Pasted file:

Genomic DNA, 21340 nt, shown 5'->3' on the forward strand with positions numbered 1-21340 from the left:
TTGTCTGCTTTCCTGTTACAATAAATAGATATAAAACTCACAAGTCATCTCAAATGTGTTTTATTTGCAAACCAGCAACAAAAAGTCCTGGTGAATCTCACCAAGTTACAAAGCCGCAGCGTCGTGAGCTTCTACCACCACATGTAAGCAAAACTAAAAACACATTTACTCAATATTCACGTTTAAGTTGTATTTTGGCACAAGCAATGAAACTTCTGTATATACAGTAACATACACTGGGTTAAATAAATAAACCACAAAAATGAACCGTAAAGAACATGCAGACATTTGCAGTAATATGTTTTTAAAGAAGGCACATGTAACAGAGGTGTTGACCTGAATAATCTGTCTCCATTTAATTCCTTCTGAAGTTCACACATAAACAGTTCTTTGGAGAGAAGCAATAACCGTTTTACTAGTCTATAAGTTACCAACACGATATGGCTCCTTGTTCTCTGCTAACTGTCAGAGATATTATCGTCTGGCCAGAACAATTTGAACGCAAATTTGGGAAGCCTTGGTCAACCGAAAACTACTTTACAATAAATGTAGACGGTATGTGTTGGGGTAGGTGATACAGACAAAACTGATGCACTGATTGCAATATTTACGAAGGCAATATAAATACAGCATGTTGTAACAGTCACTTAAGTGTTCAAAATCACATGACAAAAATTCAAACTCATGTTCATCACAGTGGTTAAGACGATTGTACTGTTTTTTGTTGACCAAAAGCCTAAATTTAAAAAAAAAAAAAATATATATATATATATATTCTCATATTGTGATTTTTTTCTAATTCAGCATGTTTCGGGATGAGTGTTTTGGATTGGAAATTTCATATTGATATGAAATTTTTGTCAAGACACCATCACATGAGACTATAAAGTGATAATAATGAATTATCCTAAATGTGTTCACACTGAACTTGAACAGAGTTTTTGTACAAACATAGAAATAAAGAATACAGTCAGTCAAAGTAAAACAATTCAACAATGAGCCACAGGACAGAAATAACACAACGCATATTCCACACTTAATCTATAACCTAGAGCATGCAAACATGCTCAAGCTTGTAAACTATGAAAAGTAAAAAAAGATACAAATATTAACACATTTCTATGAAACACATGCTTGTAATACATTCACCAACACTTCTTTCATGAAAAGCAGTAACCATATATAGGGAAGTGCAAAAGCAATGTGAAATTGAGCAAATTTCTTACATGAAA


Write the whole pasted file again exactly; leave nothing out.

Genomic DNA, 21340 nt, shown 5'->3' on the forward strand with positions numbered 1-21340 from the left:
TTGTCTGCTTTCCTGTTACAATAAATAGATATAAAACTCACAAGTCATCTCAAATGTGTTTTATTTGCAAACCAGCAACAAAAAGTCCTGGTGAATCTCACCAAGTTACAAAGCCGCAGCGTCGTGAGCTTCTACCACCACATGTAAGCAAAACTAAAAACACATTTACTCAATATTCACGTTTAAGTTGTATTTTGGCACAAGCAATGAAACTTCTGTATATACAGTAACATACACTGGGTTAAATAAATAAACCACAAAAATGAACCGTAAAGAACATGCAGACATTTGCAGTAATATGTTTTTAAAGAAGGCACATGTAACAGAGGTGTTGACCTGAATAATCTGTCTCCATTTAATTCCTTCTGAAGTTCACACATAAACAGTTCTTTGGAGAGAAGCAATAACCGTTTTACTAGTCTATAAGTTACCAACACGATATGGCTCCTTGTTCTCTGCTAACTGTCAGAGATATTATCGTCTGGCCAGAACAATTTGAACGCAAATTTGGGAAGCCTTGGTCAACCGAAAACTACTTTACAATAAATGTAGACGGTATGTGTTGGGGTAGGTGATACAGACAAAACTGATGCACTGATTGCAATATTTACGAAGGCAATATAAATACAGCATGTTGTAACAGTCACTTAAGTGTTCAAAATCACATGACAAAAATTCAAACTCATGTTCATCACAGTGGTTAAGACGATTGTACTGTTTTTTGTTGACCAAAAGCCTAAATTTAAAAAAAAAAAAAATATATATATATATATATTCTCATATTGTGATTTTTTTCTAATTCAGCATGTTTCGGGATGAGTGTTTTGGATTGGAAATTTCATATTGATATGAAATTTTTGTCAAGACACCATCACATGAGACTATAAAGTGATAATAATGAATTATCCTAAATGTGTTCACACTGAACTTGAACAGAGTTTTTGTACAAACATAGAAATAAAGAATACAGTCAGTCAAAGTAAAACAATTCAACAATGAGCCACAGGACAGAAATAACACAACGCATATTCCACACTTAATCTATAACCTAGAGCATGCAAACATGCTCAAGCTTGTAAACTATGAAAAGTAAAAAAAGATACAAATATTAACACATTTCTATGAAACACATGCTTGTAATACATTCACCAACACTTCTTTCATGAAAAGCAGTAACCATATATAGGGAAGTGCAAAAGCAATGTGAAATTGAGCAAATTTCTTACATGAAA